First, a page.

After initiating a restructure of the company that resulted in laying off 9% of its workforce last quarter, Tesla is apparently back on a ‘hiring spree’ as it attempts to deliver a record number of vehicles this quarter and achieve profitability.
For the longest time, Tesla was basically in a seemingly never-ending hiring spree as it grew from just a few thousands of employees to almost 40,000 workers in just 5 years.
But the hiring rate slowed down significantly in May and Tesla removed over a thousand job openings on its website in June when it started its restructuring and announced that it is laying off 9% of its workforce.
At the time, Tesla CEO Elon Musk said that it doesn’t mean there’s a hiring freeze:
“Tesla will still continue to hire outstanding talent in critical roles as we move forward and there is still a significant need for additional production personnel.”
After a drop in hiring, Thinknum, who have been tracking Tesla’s open positions on its career website, now reports that a 23.5% increase in new job openings at Tesla last month:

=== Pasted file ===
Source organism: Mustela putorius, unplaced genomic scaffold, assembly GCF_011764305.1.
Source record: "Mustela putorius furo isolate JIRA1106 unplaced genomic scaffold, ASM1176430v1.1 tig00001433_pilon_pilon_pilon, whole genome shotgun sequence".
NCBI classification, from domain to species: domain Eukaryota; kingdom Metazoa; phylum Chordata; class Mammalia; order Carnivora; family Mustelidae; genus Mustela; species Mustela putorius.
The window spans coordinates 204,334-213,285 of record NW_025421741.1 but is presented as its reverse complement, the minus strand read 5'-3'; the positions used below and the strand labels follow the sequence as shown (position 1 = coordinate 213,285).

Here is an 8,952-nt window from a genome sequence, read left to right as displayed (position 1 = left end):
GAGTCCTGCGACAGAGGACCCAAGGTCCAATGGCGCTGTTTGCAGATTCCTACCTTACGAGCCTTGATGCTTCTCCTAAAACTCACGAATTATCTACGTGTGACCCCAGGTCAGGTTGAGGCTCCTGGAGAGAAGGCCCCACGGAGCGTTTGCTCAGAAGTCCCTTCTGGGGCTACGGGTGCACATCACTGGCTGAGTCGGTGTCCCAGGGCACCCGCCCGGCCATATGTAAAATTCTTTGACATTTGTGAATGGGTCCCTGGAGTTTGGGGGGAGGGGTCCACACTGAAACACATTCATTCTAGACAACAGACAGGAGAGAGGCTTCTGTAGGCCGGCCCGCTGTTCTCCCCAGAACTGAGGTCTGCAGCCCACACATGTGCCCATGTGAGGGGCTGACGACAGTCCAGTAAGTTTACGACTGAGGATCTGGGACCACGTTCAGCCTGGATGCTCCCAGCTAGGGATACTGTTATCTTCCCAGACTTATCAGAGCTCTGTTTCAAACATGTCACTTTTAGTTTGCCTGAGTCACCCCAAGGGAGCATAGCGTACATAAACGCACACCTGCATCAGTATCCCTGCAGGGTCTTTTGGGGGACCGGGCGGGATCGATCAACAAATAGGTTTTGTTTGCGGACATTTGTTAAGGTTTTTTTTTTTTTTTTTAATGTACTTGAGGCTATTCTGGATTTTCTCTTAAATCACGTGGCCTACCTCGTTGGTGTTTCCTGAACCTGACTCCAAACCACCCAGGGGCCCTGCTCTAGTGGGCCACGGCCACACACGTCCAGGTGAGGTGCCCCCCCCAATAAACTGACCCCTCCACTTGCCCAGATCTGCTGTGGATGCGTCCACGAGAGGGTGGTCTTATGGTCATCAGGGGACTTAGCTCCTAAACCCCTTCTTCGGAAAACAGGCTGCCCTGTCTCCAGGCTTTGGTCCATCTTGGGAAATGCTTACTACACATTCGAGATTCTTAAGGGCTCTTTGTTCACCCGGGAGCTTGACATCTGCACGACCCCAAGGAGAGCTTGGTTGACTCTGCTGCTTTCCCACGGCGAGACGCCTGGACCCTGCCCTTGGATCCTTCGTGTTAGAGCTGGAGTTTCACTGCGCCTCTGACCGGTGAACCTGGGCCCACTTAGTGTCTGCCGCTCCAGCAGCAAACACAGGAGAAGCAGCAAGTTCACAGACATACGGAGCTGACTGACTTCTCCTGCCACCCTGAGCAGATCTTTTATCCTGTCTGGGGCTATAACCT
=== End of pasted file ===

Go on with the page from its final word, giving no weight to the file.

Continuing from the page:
They described the jump as a “return to growth” and a “hiring spree”:
“While 2,053 open positions is still a far cry from the company’s most recent peak of 2,945 open positions on May 19, 2018, the current trend appears to show what was a financially distressed company returning to growth form.”
Out of all the new positions listed, the bulk of them are unsurprisingly at Fremont Factory, where Tesla is still looking to increase Model 3 production, its HQ in Palo Alto, and Gigafactory 1 in Nevada, where they are also looking to increase production.
Tesla is also looking for people to fill many positions in delivery as it attempts to deliver “even more Model 3 vehicles than they plan to produce” in the current quarter, which is 50,000 to 55,000 units.
Over the past few weeks, there have been some indications that deliveries and the logistics process to get cars to customers was actually becoming the bottleneck as Tesla increases production.
While the layoffs were definitely a terrible situation for those directly affected, for Tesla, we described the situation as “scaling back and managing its growth.”
Even though 9% of its workforce sounds like a big cut and it represents almost 4,000 employees, it only means going back a few months in its headcount for Tesla because of the insane growth rate.
Considering the company added about 20,000 employees in just a few years, there must have been some inevitable inefficiencies in their hiring.
Now it looks like they are attempting to correct that going forward, but they still have a fairly aggressive hiring strategy. Let’s see how it plays out.
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